New Corporate Responsibility Report Takes Holistic View Of National Life Efforts
The company defines its social responsibility broadly in the report by including how it conducts its core business as a key measure of how well it is embodying its values.
“For us, corporate responsibility isn’t a series of statistics about how much fuel oil we burn to heat our building or how much hot water we save with efficient fixtures,” said Mehran Assadi, National Life’s Chairman, CEO and President. “What is central to us is to live our values every day, in every transaction and in every interaction. Those values are this: Do good. Be good. Make good. Just six words, but a vivid picture of our cause.”
Assadi said that social responsibility is fundamental to the life insurance and annuity products National Life has sold for more than 170 years.
As an example, the report details how National Life maintains lifelong commitments with its customers. Between 2012 and 2017, National Life paid out death claims on 2,358 policies that were at least 50 years old, including 49 policies dating to the 1930s.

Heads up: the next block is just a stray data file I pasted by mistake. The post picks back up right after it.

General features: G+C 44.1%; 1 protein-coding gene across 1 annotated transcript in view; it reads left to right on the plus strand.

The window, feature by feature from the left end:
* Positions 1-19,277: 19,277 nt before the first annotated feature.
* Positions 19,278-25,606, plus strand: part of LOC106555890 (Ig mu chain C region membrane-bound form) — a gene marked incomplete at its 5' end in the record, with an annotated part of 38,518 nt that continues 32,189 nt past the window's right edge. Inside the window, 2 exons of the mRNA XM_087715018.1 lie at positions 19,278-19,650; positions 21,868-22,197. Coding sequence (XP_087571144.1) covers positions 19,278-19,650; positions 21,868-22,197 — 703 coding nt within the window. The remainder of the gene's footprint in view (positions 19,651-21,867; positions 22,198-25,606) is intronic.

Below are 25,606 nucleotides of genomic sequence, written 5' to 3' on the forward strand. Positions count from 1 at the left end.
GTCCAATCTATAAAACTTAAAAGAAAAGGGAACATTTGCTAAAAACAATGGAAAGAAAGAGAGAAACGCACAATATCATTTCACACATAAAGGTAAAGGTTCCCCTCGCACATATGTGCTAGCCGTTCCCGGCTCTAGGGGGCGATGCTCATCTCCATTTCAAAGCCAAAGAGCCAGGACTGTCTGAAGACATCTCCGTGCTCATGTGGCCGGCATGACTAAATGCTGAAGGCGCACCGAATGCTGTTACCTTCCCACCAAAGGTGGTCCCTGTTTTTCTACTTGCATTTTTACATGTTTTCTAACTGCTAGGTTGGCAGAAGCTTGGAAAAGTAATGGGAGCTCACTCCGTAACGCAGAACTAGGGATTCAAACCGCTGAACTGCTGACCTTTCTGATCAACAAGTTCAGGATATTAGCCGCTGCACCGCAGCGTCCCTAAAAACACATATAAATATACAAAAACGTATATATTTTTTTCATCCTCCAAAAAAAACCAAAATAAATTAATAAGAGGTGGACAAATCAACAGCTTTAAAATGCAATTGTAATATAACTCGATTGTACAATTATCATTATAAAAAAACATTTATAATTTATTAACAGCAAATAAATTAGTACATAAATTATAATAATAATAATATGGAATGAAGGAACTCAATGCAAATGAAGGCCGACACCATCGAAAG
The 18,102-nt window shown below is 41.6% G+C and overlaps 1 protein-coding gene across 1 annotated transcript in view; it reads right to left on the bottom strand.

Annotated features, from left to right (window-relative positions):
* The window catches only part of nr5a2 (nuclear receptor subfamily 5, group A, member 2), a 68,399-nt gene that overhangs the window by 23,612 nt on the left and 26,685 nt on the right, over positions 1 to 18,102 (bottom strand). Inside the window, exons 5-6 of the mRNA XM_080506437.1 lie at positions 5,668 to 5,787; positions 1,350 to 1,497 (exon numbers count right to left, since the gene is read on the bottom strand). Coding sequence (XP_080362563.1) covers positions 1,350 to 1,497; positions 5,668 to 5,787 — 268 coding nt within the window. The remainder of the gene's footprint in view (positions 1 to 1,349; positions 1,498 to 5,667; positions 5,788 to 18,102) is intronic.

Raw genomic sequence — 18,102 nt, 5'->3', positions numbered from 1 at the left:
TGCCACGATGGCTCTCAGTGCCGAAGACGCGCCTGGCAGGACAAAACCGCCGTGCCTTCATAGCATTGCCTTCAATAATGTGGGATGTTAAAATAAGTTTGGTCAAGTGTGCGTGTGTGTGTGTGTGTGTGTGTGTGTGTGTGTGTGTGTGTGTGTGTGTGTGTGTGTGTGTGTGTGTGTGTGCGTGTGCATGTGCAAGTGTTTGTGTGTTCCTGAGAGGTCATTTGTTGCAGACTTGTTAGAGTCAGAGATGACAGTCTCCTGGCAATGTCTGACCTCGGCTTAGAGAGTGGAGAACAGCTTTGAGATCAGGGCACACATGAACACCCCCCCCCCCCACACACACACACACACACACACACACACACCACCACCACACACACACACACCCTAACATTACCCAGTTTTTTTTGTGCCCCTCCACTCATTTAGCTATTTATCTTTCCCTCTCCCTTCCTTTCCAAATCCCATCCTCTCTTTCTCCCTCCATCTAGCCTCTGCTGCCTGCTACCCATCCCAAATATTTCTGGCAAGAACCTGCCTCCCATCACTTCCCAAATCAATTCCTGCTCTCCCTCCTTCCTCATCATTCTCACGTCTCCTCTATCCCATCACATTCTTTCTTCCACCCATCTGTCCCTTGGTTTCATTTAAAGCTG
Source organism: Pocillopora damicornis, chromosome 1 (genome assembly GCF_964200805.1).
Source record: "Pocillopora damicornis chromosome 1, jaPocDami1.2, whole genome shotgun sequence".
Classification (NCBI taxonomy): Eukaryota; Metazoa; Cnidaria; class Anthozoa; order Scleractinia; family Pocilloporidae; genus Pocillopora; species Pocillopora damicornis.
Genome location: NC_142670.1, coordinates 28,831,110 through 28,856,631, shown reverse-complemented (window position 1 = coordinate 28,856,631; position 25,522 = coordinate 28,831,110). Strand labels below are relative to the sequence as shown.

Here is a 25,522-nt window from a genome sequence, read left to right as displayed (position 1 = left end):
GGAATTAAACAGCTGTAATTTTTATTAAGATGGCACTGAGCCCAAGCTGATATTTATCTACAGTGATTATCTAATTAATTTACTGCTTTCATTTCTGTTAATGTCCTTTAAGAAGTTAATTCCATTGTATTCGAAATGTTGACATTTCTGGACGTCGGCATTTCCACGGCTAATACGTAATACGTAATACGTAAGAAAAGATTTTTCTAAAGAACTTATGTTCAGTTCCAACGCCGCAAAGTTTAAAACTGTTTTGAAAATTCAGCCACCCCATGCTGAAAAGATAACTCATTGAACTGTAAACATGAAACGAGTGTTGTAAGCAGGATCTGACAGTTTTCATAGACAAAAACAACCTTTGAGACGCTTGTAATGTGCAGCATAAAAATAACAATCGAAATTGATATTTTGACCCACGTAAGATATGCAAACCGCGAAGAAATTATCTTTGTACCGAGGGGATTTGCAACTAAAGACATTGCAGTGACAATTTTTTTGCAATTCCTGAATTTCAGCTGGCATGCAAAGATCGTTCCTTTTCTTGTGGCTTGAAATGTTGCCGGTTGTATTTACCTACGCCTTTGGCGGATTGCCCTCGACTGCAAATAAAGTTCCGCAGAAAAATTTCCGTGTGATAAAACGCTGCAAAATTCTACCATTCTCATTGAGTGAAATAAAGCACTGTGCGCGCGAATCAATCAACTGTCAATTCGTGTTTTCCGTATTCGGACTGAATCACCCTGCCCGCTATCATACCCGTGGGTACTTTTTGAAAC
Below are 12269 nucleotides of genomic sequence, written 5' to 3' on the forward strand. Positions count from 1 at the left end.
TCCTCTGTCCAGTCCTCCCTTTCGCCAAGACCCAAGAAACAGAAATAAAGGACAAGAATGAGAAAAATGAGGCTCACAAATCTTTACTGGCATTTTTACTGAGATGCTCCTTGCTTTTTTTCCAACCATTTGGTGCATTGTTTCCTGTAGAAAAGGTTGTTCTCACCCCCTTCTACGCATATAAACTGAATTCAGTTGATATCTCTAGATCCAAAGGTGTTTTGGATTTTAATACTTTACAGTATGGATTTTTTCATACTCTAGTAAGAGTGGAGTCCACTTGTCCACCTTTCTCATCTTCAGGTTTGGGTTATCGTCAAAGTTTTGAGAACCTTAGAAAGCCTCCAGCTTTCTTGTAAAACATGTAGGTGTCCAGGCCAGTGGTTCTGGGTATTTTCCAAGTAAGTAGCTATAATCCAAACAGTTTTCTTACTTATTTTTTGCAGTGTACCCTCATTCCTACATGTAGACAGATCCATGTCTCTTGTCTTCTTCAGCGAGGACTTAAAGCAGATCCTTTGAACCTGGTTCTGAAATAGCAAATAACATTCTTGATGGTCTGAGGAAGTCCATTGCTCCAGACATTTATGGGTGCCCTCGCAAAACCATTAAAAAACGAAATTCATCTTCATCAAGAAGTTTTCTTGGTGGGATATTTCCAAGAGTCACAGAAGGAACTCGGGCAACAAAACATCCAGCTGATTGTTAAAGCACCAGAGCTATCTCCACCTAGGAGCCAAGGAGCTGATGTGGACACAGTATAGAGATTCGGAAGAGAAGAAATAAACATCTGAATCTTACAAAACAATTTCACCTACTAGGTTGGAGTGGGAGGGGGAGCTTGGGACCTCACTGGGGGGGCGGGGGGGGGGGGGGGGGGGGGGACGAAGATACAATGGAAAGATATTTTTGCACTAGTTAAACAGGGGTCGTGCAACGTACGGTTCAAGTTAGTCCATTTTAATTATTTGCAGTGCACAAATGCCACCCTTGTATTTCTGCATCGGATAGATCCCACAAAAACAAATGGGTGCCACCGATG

“Those are people who have trusted us for more than 50 years,” said Ann Rangaviz, head of claims. “And we are keeping those promises.”
Additionally, the report outlines how National Life invests its assets in socially responsible ways to ensure that the money it holds to pay future claims is sustainable. The company’s investments in solar power, for example, grew to $355 million last year and wind power investments grew to $127 million. And National Life’s investments in affordable housing tax credits grew from $40 million to $165 million over the past 10 years.
The company’s investment in its charitable foundation is also outlined. The National Life Group Foundation’s budget doubled to $2 million in 2018.
“A 100 percent increase has enabled the foundation to greatly increase its impact – and for the first time to take on a lead role in collaborating with a number of organizations on a chosen cause,” said Beth Rusnock, foundation president. The cause that is being championed is ending childhood hunger in Vermont.
“We know there is more we can do and we’re all striving to do better,” Assadi said. “But we’re very proud of all you’ll find this report. I’m confident our founder Julius Dewey would be, too.”